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Feeding a hard-pruned beech hedge - help!

We’ve cut one side of our beech hedge back very hard in order to renovate it (bit late, but it’s been SO COLD and we checked for birds nests), and are wondering how to give it the best chance of rejuvenation.

Everything I read says to feed & mulch which seems like a good idea, but we have a lot of lords & ladies growing under there ... I’m a bit concerned about feeding them, even if we tried to dig out as many of the rhizomes as possible.  What should we do?


  • ObelixxObelixx Posts: 28,846
    Assuming you don't want them, just pull out as many of the Ls and Ls as you can then scatter generous handfuls of pelleted chicken manure around the base of the hedge.  Mulch with well-rotted compost or manure or chipped bark.   The first 2 will help feed but may produce weeds from seed and the last will help retain moisture and prevent weed seeds from growing if you lay it thickly enough so no light gets to the soil.

    The Ls and Ls will no doubt re-grow but will get weaker if you keep pulling them so there are no leaves left to feed the roots.
    Vendée - 20kms from Atlantic coast.
    "We don't stop playing because we grow old; we grow old because we stop playing." - George Bernard Shaw
  • DovefromaboveDovefromabove Posts: 82,782
    I don't think a bit of Fish, blood and bone and some mulch will have much effect on the Lords & Ladies ... they'll grow with or without encouragement ... as wild plants they might even do better in unfertilised ground.  I'd not worry about them and get on and nurture your hedge  :)
    “I am not lost, for I know where I am. But however, where I am may be lost.” Winnie the Pooh

  • Thank you both! Looks like I have my job for next weekend ... pulling up Lords & Ladies and then feeding & mulching. 

    No matter how many times I read that beech can tolerate a v severe pruning it doesn’t stop me shuddering when I look at it standing naked in the front garden.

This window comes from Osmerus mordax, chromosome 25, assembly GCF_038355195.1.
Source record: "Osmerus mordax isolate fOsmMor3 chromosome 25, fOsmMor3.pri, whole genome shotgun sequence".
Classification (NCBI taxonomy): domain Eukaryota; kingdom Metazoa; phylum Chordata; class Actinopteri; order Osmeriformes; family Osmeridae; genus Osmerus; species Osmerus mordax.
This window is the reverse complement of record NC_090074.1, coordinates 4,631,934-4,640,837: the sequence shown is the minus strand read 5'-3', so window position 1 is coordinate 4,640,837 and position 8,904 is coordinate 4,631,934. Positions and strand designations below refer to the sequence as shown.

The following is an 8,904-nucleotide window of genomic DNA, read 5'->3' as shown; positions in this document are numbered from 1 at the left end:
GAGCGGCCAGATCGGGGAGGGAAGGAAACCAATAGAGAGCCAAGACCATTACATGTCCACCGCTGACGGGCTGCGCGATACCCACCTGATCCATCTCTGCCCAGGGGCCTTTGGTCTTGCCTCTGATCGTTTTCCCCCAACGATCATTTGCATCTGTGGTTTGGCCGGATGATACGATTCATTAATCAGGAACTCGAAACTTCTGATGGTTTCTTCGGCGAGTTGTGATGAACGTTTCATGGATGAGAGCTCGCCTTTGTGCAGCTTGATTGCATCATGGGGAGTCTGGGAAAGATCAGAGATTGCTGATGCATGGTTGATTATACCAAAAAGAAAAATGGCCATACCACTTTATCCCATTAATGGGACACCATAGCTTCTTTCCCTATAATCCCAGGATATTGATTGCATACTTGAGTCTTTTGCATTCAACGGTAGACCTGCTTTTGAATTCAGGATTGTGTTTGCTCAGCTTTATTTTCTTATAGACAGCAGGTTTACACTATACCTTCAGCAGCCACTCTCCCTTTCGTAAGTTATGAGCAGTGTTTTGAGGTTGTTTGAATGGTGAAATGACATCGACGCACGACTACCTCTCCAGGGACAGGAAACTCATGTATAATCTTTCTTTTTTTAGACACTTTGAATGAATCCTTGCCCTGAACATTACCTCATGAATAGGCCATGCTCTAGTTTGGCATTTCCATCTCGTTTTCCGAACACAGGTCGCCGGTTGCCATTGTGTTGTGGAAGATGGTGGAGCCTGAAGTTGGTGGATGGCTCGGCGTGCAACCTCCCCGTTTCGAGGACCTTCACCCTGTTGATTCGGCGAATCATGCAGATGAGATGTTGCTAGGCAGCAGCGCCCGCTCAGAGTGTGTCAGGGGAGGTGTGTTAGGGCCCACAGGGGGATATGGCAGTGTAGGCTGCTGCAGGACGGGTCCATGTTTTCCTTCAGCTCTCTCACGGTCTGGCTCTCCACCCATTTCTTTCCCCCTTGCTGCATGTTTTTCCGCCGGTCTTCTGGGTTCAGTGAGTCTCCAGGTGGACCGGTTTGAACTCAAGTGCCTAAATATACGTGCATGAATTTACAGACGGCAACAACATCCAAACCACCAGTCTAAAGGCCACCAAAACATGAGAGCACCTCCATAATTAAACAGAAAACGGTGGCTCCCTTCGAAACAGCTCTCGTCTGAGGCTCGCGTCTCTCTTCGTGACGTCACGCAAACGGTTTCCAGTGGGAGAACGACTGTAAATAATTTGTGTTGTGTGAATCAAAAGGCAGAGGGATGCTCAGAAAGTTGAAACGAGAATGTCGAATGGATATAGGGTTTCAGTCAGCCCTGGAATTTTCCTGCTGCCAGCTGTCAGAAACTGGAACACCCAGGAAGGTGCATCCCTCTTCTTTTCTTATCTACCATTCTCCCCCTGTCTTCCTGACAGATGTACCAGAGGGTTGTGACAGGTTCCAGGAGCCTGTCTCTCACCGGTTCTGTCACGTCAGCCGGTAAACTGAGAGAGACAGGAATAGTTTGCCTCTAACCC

• Lizzie27Lizzie27 Posts: 10,822
    I assume you mean the beech hedge looks naked and not you Sophie!
    North East Somerset - Clay soil over limestone
  • ha ha lizzie, good spot! I'm with you Sophie, we renovated our hornbeam in October and I'm praying for some sun to see if it's going to burst into life. It's beautiful, in a skeletal way, but we are also seeing more of our neighbours than we are used to - which will be weird when all the lounging and sunbathing starts!
  • Ha @Lizzie27 as soon as I hit send on that I thought ‘uh oh’.

    Now the renovation is nearly finished we have a big gap in the middle of the hedge (about 2 metres at the base, but less higher up) - there’s some kind of hazel in there which we’ll dig out, and a small ash on our neighbour’s side which will obviously stay. 

    I thought we’d try and tackle it firstly by trying to encourage some of the growth over that way this season - if it’s nearly joining at the top then perhaps it’s not too wide to do it at the bottom too.  If that doesn’t work, then I thought about planting some bare root whips in winter. 

    Does that sound ok?
  • DovefromaboveDovefromabove Posts: 82,782
    edited April 2018
    Pruning a beech hedge twice a year will encourage thick growth, and if the second pruning is in August it will keep hold of its gorgeous autumn leaves better through the winter.

    Info here 
    “I am not lost, for I know where I am. But however, where I am may be lost.” Winnie the Pooh

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